Documentaries are some of my favorite television shows. I especially enjoy documentaries on animals, history and true crime. Shows about archaeological digs and paleontology top my list of must-see programming, but I have to admit that I cast a jaundiced eye on some of the “finds.”
Years ago, I read that some mistakes were made when experts assembled a dinosaur skeleton or two. They even put the wrong skull on a skeletal body. Everything I thought I knew about what dinosaurs looked like was…sullied.
When the horror subsided, the revelation made me wonder what other mistakes have colored our view of the world’s checkered past?
For instance, you may see an archaeologist painstakingly unearth a large shard of pottery, show it to the camera and intone authoritatively, “This is a piece of a specific type of water jug used only in Pompeii’s surprisingly efficient kitchens.”
Really? What if you’re wrong? What if the ghost of the jug’s owner is hovering nearby, laughing her ectoplasm off because she used that jug for storing the doodoo her dog deposited during their walks through Pompeii’s poshest neighborhood?
Or the archaeologist holds up a small bit of metal and pronounces it part of a crude tool used by Early Man to skin buffalo. The archaeologist holds up a drawing for the viewers of what the tool probably looked like. Well, what if the archaeologist is wrong? What if the metal goes to a cracker tin the archaeologist doesn’t realize Early Man knew how to make?
There is no such thing as a Brontosaurus, you know. That was one of the mistakes of Early Scientists. I liked the animal just fine when I thought it was a Brontosaurus, and now I’m disillusioned about the whole dinosaur thing.
Which brings me to the idea germ. Generations from now, when our descendants dig up our cities’ remains and discover the de rigueur “time capsule” entombed in so many public buildings, will they know what the contents are? What will they think of a rotary telephone, should they find one intact?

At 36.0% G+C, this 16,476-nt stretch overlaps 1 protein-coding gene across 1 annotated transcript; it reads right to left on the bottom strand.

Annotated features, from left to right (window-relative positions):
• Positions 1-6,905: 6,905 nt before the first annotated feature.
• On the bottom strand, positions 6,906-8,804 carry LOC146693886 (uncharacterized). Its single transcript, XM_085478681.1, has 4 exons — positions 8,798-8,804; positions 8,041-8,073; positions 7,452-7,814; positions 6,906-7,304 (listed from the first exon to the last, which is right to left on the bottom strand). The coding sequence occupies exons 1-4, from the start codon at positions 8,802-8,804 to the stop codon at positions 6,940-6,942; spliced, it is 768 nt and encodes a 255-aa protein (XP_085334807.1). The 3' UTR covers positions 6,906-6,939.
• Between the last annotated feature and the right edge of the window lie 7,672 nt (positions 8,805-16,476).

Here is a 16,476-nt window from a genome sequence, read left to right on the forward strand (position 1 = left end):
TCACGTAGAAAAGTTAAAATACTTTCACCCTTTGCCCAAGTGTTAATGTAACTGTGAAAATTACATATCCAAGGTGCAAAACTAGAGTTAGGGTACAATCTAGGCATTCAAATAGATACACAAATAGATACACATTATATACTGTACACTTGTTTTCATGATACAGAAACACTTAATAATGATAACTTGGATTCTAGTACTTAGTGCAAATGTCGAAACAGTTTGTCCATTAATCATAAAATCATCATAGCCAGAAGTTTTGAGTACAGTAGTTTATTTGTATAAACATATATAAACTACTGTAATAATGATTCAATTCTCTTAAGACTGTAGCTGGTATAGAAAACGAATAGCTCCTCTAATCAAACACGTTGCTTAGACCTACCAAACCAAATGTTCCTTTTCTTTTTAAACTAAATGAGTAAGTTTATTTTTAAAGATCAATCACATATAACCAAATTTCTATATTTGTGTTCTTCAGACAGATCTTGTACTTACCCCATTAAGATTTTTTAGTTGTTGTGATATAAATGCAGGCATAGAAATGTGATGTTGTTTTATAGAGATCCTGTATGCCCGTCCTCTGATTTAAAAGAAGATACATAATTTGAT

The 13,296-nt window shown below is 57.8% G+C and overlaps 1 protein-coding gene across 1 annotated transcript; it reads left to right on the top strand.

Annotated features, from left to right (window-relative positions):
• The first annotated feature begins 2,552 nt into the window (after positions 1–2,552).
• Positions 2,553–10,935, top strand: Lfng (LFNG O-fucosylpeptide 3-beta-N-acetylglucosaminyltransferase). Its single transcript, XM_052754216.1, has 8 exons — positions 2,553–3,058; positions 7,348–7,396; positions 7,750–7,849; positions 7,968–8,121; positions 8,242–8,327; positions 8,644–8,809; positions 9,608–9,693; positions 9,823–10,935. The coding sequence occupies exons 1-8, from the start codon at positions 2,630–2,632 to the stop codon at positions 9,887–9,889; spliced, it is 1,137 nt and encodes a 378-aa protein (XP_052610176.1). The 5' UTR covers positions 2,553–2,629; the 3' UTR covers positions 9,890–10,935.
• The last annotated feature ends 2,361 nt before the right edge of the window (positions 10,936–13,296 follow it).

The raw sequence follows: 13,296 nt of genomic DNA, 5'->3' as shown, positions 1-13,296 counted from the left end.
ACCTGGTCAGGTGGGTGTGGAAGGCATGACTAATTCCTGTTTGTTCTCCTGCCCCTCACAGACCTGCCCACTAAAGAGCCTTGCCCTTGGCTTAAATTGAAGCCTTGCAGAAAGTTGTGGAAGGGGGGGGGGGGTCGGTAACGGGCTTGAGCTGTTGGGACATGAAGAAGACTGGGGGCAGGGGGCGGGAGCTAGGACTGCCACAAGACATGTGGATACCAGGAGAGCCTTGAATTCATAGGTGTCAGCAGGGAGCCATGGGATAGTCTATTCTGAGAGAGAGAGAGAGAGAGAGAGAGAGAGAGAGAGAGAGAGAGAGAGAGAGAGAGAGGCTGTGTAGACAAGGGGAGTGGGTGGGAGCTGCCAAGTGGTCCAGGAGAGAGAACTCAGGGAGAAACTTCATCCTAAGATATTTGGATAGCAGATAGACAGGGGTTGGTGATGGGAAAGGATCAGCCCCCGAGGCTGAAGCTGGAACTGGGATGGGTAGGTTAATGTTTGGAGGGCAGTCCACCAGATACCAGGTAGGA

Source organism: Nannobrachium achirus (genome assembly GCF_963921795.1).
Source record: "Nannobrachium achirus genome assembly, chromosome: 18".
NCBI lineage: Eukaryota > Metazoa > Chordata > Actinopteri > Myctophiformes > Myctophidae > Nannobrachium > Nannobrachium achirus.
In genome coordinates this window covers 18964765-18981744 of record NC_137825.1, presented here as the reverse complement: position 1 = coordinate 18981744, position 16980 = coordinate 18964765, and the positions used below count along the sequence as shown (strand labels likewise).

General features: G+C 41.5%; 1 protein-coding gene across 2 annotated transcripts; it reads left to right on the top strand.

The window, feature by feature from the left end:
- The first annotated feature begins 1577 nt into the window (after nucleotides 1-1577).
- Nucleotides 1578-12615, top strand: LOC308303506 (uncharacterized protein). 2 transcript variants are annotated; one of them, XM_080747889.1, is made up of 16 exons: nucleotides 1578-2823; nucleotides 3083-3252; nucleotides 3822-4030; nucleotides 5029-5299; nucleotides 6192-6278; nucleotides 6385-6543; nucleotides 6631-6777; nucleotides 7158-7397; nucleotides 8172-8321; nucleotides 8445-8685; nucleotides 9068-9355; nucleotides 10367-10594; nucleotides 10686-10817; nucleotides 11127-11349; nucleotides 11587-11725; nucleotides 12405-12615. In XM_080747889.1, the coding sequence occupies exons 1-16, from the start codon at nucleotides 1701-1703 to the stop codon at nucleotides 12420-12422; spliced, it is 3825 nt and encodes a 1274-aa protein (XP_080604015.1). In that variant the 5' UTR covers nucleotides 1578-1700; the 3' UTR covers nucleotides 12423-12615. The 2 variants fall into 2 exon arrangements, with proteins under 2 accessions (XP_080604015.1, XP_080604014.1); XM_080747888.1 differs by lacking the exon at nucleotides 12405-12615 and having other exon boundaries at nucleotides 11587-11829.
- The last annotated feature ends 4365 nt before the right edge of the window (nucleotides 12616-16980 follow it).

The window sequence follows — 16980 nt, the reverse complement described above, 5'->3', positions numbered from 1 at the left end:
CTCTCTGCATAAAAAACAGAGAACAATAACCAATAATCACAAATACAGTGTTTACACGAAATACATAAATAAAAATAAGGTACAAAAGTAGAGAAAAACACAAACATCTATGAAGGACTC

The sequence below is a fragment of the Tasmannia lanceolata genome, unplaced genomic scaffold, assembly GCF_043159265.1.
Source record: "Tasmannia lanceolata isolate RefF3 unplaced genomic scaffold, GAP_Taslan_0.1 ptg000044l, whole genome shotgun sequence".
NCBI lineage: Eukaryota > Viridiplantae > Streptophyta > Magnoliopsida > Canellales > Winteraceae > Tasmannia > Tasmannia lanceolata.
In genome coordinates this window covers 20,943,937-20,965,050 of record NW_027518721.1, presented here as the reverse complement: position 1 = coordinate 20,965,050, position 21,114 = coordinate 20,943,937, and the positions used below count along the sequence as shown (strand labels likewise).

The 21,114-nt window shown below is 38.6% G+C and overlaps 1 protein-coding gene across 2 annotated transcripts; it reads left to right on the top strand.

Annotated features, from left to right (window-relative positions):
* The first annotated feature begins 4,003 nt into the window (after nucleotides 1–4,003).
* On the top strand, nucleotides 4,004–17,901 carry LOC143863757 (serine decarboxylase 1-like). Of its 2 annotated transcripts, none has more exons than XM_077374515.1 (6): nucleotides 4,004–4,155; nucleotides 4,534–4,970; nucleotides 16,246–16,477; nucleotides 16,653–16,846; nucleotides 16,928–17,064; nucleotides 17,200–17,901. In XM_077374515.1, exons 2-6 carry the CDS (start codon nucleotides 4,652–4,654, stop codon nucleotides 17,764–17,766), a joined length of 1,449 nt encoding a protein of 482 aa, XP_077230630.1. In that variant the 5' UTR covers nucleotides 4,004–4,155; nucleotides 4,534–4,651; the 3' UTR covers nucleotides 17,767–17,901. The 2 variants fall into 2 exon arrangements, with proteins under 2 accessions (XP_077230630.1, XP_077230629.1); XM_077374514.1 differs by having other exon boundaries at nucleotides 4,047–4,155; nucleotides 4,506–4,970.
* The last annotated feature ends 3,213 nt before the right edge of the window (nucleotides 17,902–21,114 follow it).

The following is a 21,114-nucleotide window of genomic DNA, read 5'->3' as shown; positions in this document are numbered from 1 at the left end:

“This,” the Archaeologist of Tomorrow intones as he carefully cradles the fragile item, “was buried with our ancestors’ dead. In the early part of the 18th Century, Man believed he could communicate with his ancestors using this device.” He doesn’t even get the century right.
Considering the fact that we currently manufacture plastics and other items that take a zillion years to decompose, I wonder what our descendants will make of the treasures to be found in the landfill.
Could an “O” from a giant, plastic Coca-Cola sign be identified as some type of portal? “We recently unearthed a perfectly preserved window used in the late 1900s for what was then called affordable housing.”
I don’t think it is safe to assume that technology will continually move forward and written and video records of our current mastery of this planet will always
be available. What if the vital information our descendants seek is on a Betamax tape, or inscribed on the hard drive of a Coleco Adam? In 200 years, the fate of the world could conceivably (okay, barely conceivably) be decided by a series of text messages sent between two important scientists’ cell phones. What if the archaeologists don’t realize the batteries need charging and the devices need to be turned on?
In MEMORY’S CHILD, set well into the future, there is no technology left on the planet. No cities, either. Will our descendants know us only by our ruins, or by our time capsules and landfills? And, oh, yes, what about that “O” from an ancient Coca-Cola sign?